The Yuanyang Rice Terraces are amazing formations formed on the slopes of the local mountains that were created by man more than 1,000 years ago. They are located in the southern part of China, near the border with Vietnam and Laos. Thanks to its far location from airports or major cities, some tourists visit the place. This gives visitors the opportunity to experience the local tranquility and immerse themselves in centuries-old culture.

The Yuanyang Rice Terraces, China
Author Peter Chou Kee Liu source flickr.


The Yuanyang Terraces are undoubtedly the most beautiful and spectacular sights that you can see during your trip to China. They are located in the southern part of Yunnan province, in the Ailao mountain range. It is the largest complex of its kind in the world, with an area of about 113 square kilometers, and the sunrises and sunsets here are truly magical. The area was declared a UNESCO World Heritage Site in 2013 and stretches from 144 to over 2,000 meters above sea level. The zone consists of more than 3,000 terraces. The rice fields are located around the old town of Yuanyang, and were carved into the mountains by the Hani minority, who have lived in the area since about eight hundred years ago and are the most numerous of the local ethnic groups. The others are Yi, Dai, Miao, Yao, Zhuang and Han.

Thanks to the fact that the place is far from big cities and the interchange of many cultures, it is possible to preserve primeval practices and rituals in the area. One of the local festivals is the Long Street Banquet, also known as the Long Table Banquet (长街宴). It is a culinary tradition prevalent among the Hani, Miao, Dong and Yi peoples. Long Street Banquet is usually held during festivals or other occasions such as wedding ceremonies, birthday parties, or the birth of a child, during which hundreds of tables are set up with food by each household on the local streets. Locals are dressed in their iconic colorful clothes and still work in the fields, using Indian buffaloes instead of modern agricultural machinery to grow rice. Terraces were created on the slopes of the mountains, with gradients ranging from 15 to 75 degrees. The Hani people often begin planting rice seedlings in May, and harvest time is usually in September and October. From late November to April, the entire fields are irrigated with water from the forests that are above them.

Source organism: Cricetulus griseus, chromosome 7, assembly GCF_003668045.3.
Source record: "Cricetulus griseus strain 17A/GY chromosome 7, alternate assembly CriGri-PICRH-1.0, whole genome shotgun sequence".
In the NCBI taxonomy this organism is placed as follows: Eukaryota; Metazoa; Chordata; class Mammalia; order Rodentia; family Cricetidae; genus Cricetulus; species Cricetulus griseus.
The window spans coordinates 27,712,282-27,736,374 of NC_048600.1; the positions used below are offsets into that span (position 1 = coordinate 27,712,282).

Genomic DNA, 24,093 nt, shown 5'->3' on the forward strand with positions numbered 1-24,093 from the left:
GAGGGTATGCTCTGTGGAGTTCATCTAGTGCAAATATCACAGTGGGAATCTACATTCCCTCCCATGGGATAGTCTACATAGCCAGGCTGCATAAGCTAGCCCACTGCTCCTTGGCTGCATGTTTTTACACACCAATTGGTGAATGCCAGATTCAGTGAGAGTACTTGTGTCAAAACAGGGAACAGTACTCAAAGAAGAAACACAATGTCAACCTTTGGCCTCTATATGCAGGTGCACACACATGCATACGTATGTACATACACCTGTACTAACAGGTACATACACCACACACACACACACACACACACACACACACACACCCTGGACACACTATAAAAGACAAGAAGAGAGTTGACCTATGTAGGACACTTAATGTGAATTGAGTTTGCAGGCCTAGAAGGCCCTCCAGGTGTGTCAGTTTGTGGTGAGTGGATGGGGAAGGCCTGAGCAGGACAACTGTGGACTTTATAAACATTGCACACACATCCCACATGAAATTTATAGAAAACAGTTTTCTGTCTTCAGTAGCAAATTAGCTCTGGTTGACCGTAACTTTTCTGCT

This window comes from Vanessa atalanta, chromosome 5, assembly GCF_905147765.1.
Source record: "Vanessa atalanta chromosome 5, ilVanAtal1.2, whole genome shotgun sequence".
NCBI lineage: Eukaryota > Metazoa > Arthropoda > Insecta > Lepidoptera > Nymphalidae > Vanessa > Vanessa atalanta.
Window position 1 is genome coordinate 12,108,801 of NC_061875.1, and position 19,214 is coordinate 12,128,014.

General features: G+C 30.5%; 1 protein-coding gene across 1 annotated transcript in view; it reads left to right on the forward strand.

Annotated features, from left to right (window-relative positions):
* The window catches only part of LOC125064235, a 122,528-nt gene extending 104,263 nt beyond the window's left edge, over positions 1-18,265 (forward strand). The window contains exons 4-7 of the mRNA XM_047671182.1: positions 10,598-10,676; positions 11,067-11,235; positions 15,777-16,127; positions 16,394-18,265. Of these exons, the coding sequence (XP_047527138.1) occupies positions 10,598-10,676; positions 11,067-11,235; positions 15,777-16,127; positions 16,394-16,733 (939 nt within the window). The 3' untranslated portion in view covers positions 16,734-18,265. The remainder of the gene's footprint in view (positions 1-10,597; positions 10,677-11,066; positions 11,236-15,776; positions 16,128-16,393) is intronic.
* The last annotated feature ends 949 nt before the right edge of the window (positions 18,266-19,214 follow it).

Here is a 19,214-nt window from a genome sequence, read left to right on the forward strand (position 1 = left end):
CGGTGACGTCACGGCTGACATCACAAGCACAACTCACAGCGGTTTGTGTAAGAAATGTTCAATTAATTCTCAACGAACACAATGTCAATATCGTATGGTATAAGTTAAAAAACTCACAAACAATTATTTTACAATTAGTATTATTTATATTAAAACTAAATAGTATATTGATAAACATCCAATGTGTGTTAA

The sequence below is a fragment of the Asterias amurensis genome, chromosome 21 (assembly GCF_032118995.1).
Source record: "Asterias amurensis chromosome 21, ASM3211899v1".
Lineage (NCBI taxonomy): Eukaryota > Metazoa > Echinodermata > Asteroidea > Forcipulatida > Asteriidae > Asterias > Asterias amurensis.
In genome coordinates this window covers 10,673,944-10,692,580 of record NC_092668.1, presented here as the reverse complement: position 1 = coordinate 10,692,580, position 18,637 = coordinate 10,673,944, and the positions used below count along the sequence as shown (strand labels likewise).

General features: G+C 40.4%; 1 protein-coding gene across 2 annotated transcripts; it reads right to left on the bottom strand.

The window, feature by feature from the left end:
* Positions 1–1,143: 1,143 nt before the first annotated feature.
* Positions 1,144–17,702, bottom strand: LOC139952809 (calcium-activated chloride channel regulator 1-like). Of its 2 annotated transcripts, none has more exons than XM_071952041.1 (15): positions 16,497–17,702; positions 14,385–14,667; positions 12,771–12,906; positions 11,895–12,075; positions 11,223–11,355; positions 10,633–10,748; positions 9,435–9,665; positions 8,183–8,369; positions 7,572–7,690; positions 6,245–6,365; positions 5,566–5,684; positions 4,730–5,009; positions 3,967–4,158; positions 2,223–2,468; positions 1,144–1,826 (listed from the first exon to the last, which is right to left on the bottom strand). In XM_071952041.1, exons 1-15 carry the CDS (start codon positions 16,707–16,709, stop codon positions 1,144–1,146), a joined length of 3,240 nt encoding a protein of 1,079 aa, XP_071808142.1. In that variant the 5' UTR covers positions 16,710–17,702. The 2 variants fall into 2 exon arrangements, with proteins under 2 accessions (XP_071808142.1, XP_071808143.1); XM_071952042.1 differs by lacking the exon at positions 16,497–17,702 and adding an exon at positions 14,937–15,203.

Yuanyang rice terraces are very well designed for irrigation of the fields here. They were created so that each “plot” holds the appropriate amount/level of water. When there is too much, the water overflows into the lower plots/layers of the terraced fields. This keeps the water level the same all the time and this keeps the water level the same all the time such to harvest time. This system provides enough water for each terrace plot. In addition, the moderate climate of Mount Ailao provides appropriate rainfall for watering terraces. The region is characterized by different colors that depend on the season. In February, the fields full of water reflect the sky so that there is a mirror effect; in April, the terraces become green as the rice begins to grow; and in the last quarter of the year, they become yellowish-brown when the rice is ripe and ready to be cut.

Yuanyang’s rice fields include three main view places: the Bada, Laohuzui and Duoyishu rice terraces. The expansive terraces create a magical and magnificent landscape. The sky here is often covered with clouds, thus creating an additional majestic effect. In winter, there are sometimes very dense fogs where visibility drops even to 5 meters. The ticket price is 100 CNY (about 14 USD) per person and includes admission to the Yuanyang, Duoyishu, Bada, and Luohuzui rice terraces.